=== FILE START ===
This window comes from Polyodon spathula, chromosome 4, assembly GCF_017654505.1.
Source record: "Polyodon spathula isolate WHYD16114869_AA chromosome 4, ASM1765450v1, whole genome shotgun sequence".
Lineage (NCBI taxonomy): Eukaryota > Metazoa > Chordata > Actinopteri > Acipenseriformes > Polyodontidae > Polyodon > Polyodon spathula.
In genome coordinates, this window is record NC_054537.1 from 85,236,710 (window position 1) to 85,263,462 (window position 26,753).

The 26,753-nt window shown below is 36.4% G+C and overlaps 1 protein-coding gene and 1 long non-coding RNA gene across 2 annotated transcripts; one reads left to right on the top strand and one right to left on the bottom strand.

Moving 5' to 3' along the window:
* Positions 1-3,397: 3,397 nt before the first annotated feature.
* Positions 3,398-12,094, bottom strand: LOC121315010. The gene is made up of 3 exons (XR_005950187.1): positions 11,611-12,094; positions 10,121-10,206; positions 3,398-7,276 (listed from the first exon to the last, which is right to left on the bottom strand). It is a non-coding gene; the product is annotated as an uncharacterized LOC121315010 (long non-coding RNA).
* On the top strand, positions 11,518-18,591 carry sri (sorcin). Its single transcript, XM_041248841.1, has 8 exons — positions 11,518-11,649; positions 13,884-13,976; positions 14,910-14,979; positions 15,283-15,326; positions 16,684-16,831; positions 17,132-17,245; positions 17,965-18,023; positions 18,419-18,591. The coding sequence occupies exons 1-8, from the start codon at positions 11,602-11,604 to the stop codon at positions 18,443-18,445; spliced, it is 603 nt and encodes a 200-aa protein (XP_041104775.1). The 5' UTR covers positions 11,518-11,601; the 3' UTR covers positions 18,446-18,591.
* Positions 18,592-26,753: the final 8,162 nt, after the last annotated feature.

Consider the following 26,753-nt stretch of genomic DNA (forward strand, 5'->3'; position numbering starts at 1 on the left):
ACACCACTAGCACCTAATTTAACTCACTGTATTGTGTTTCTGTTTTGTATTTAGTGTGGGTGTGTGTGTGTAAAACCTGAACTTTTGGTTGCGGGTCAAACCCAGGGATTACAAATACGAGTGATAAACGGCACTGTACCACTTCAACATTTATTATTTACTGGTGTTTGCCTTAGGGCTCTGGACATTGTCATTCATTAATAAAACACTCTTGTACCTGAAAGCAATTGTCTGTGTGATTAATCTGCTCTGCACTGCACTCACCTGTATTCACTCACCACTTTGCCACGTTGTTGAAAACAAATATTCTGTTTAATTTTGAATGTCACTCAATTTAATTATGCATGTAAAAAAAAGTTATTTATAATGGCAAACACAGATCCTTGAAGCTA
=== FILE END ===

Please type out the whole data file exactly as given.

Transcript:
This window comes from Polyodon spathula, chromosome 4, assembly GCF_017654505.1.
Source record: "Polyodon spathula isolate WHYD16114869_AA chromosome 4, ASM1765450v1, whole genome shotgun sequence".
Lineage (NCBI taxonomy): Eukaryota > Metazoa > Chordata > Actinopteri > Acipenseriformes > Polyodontidae > Polyodon > Polyodon spathula.
In genome coordinates, this window is record NC_054537.1 from 85,236,710 (window position 1) to 85,263,462 (window position 26,753).

The 26,753-nt window shown below is 36.4% G+C and overlaps 1 protein-coding gene and 1 long non-coding RNA gene across 2 annotated transcripts; one reads left to right on the top strand and one right to left on the bottom strand.

Moving 5' to 3' along the window:
* Positions 1-3,397: 3,397 nt before the first annotated feature.
* Positions 3,398-12,094, bottom strand: LOC121315010. The gene is made up of 3 exons (XR_005950187.1): positions 11,611-12,094; positions 10,121-10,206; positions 3,398-7,276 (listed from the first exon to the last, which is right to left on the bottom strand). It is a non-coding gene; the product is annotated as an uncharacterized LOC121315010 (long non-coding RNA).
* On the top strand, positions 11,518-18,591 carry sri (sorcin). Its single transcript, XM_041248841.1, has 8 exons — positions 11,518-11,649; positions 13,884-13,976; positions 14,910-14,979; positions 15,283-15,326; positions 16,684-16,831; positions 17,132-17,245; positions 17,965-18,023; positions 18,419-18,591. The coding sequence occupies exons 1-8, from the start codon at positions 11,602-11,604 to the stop codon at positions 18,443-18,445; spliced, it is 603 nt and encodes a 200-aa protein (XP_041104775.1). The 5' UTR covers positions 11,518-11,601; the 3' UTR covers positions 18,446-18,591.
* Positions 18,592-26,753: the final 8,162 nt, after the last annotated feature.

Consider the following 26,753-nt stretch of genomic DNA (forward strand, 5'->3'; position numbering starts at 1 on the left):
ACACCACTAGCACCTAATTTAACTCACTGTATTGTGTTTCTGTTTTGTATTTAGTGTGGGTGTGTGTGTGTAAAACCTGAACTTTTGGTTGCGGGTCAAACCCAGGGATTACAAATACGAGTGATAAACGGCACTGTACCACTTCAACATTTATTATTTACTGGTGTTTGCCTTAGGGCTCTGGACATTGTCATTCATTAATAAAACACTCTTGTACCTGAAAGCAATTGTCTGTGTGATTAATCTGCTCTGCACTGCACTCACCTGTATTCACTCACCACTTTGCCACGTTGTTGAAAACAAATATTCTGTTTAATTTTGAATGTCACTCAATTTAATTATGCATGTAAAAAAAAGTTATTTATAATGGCAAACACAGATCCTTGAAGCTA